IF you're feeling a bit ropey this morning after a night on the booze then it's more than likely you have a hangover.
But with research showing that Omicron is a milder illness, there is also a possibility that you have caught the mutant strain.
A string of hugely positive studies show Omicron IS milder than other strains, with the first official UK report revealing the risk of hospitalisation is 50 to 70 per cent lower than with Delta.
Covid booster jabs protect against Omicron and offer the best chance to get through the pandemic, health officials have repeatedly said.
The Sun's Jabs Army campaign is helping get the vital extra vaccines in Brits' arms to ward off the need for any new restrictions.
If you've got symptoms of Omicron, it's likely they won't be the same to those Covid signs outlined by the NHS.
The NHS states that a new persistent cough, a loss of taste and smell and a high temperature are all symptoms of Covid-19.
But experts say that people who have contracted Omicron are more likely to suffer cold-like symptoms.
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Do I have Omicron?
New data from the ZOE Covid Symptom Study has shone a light on the most common signs of the Omicron strain.
Losing your appetite is probably among the worst things to happen to you over Christmas when a plentiful roast is in front of you – among dozens more treats.
The study compared symptoms reported by people that had tested positive for either the Delta or Omicron variants.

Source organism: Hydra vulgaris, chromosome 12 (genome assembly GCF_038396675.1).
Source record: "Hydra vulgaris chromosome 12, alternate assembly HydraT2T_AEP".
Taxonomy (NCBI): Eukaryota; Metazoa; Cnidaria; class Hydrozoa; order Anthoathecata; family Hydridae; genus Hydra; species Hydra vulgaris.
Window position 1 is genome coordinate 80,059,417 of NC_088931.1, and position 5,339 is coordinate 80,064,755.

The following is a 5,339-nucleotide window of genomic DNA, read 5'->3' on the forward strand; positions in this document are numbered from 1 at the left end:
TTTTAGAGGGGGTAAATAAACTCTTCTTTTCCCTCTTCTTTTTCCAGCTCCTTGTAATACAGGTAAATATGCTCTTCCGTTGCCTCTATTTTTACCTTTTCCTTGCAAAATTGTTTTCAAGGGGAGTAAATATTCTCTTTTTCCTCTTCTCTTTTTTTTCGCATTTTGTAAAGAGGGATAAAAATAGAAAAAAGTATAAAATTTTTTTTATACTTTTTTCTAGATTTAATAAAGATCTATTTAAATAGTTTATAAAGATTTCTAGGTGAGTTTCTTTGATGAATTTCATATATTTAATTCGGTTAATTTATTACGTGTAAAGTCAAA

Experts said: “Contributor reports also identified loss of appetite and brain fog as common symptoms.
“These findings line up with a small batch of data from contributors who reported that their positive PCR results were suspected or confirmed Omicron infections.”
The analysis found no clear differences between Delta and Omicron when it came to typical infection.
The main symptoms of the virus in both strains were estimated to be:
- Runny nose
- Fatigue (mild or severe)
- Sore throat
Do I have a hangover?
Signs of Omicron, including extreme fatigue or tiredness, a headache and muscle aches can “all be confused with a hangover”, as can a scratchy throat (“rather than a sore throat”).
So after a night of boozing, it may be tougher than you might expect telling whether it's the alcohol still swilling around your system making you feel rough, rather than the virus.
The key, says London GP, Dr Adam Caputa, is how long your ‘hangover’ symptoms stick around for.
“After 24 hours or so, we would normally expect a hangover to settle and all symptoms to clear – so if this persists, we’re looking at it more likely being an Omicron infection.”
“If rest and a takeaway and lying on the sofa improve your symptoms,” he adds, “it's probably not Omicron.”
Crucially, you need to take note of any “additional symptoms” on top of what your hangovers usually feel like.
“Listen to your body and think, ‘Does this feel like a hangover I've had before?’
“Because with so many cases out there at the moment, and symptoms often presenting subtly, it's really prudent to think about testing and isolating if you have a combination of symptoms together,” says Adam.
“So if you're really tired with a headache and you've also got a fever and cough, for example, then self isolate and do a PCR.”
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